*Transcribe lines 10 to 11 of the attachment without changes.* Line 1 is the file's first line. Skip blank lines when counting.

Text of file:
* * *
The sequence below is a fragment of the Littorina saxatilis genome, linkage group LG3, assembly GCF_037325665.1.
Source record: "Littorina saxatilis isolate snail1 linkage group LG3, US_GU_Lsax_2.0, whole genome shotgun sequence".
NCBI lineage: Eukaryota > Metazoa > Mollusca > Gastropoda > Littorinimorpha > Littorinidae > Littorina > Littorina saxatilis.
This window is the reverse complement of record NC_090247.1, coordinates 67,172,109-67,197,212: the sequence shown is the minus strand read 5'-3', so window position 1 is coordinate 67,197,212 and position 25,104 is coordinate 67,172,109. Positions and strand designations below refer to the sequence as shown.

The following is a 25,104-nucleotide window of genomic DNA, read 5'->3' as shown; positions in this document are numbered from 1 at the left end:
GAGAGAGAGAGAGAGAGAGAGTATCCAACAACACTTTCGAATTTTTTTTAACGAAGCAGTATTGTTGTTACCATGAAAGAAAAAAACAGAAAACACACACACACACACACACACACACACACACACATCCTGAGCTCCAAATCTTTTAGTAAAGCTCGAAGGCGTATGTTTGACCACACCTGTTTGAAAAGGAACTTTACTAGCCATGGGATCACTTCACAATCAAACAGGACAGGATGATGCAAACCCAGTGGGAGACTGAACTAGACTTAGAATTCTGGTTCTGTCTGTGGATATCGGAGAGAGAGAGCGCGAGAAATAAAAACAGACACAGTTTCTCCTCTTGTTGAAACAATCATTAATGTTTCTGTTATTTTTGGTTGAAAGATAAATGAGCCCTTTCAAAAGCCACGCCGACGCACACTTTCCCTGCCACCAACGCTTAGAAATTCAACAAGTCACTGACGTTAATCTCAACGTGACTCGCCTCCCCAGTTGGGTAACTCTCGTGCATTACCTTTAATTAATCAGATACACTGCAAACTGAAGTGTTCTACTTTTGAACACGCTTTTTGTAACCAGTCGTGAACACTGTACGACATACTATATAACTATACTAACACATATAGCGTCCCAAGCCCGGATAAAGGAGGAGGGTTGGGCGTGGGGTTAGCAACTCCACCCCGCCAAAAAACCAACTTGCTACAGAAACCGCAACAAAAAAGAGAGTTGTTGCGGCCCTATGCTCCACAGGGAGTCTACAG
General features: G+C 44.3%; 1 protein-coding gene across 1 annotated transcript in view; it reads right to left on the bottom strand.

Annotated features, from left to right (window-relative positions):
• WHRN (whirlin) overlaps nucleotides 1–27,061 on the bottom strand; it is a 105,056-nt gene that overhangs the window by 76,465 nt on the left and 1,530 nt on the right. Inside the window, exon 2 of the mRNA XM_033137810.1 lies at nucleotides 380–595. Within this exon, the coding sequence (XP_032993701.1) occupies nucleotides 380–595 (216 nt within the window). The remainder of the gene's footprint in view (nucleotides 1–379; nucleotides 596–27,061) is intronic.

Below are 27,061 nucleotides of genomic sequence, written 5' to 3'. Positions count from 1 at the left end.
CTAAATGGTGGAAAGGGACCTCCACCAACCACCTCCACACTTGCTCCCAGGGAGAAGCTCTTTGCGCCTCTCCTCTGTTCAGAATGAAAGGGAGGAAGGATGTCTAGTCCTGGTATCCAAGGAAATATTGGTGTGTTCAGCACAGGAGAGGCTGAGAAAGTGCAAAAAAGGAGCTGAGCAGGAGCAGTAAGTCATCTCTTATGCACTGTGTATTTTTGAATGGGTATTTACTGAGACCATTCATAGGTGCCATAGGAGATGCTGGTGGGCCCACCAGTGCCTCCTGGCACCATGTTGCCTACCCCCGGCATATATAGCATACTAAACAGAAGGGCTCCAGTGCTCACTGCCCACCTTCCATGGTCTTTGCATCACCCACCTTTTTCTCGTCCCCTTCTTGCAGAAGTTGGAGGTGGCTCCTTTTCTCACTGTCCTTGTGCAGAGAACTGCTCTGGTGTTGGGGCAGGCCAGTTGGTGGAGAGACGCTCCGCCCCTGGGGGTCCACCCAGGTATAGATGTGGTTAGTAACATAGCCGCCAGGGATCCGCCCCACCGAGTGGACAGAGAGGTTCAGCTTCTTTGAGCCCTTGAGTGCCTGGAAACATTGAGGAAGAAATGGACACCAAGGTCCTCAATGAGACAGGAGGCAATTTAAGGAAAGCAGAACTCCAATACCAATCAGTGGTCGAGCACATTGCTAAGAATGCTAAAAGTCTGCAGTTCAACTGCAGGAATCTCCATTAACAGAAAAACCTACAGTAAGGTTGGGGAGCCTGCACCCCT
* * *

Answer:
Below are 27,061 nucleotides of genomic sequence, written 5' to 3'. Positions count from 1 at the left end.
CTAAATGGTGGAAAGGGACCTCCACCAACCACCTCCACACTTGCTCCCAGGGAGAAGCTCTTTGCGCCTCTCCTCTGTTCAGAATGAAAGGGAGGAAGGATGTCTAGTCCTGGTATCCAAGGAAATATTGGTGTGTTCAGCACAGGAGAGGCTGAGAAAGTGCAAAAAAGGAGCTGAGCAGGAGCAGTAAGTCATCTCTTATGCACTGTGTATTTTTGAATGGGTATTTACTGAGACCATTCATAGGTGCCATAGGAGATGCTGGTGGGCCCACCAGTGCCTCCTGGCACCATGTTGCCTACCCCCGGCATATATAGCATACTAAACAGAAGGGCTCCAGTGCTCACTGCCCACCTTCCATGGTCTTTGCATCACCCACCTTTTTCTCGTCCCCTTCTTGCAGAAGTTGGAGGTGGCTCCTTTTCTCACTGTCCTTGTGCAGAGAACTGCTCTGGTGTTGGGGCAGGCCAGTTGGTGGAGAGACGCTCCGCCCCTGGGGGTCCACCCAGGTATAGATGTGGTTAGTAACATAGCCGCCAGGGATCCGCCCCACCGAGTGGACAGAGAGGTTCAGCTTCTTTGAGCCCTTGAGTGCCTGGAAACATTGAGGAAGAAATGGACACCAAGGTCCTCAATGAGACAGGAGGCAATTTAAGGAAAGCAGAACTCCAATACCAATCAGTGGTCGAGCACATTGCTAAGAATGCTAAAAGTCTGCAGTTCAACTGCAGGAATCTCCATTAACAGAAAAACCTACAGTAAGGTTGGGGAGCCTGCACCCCT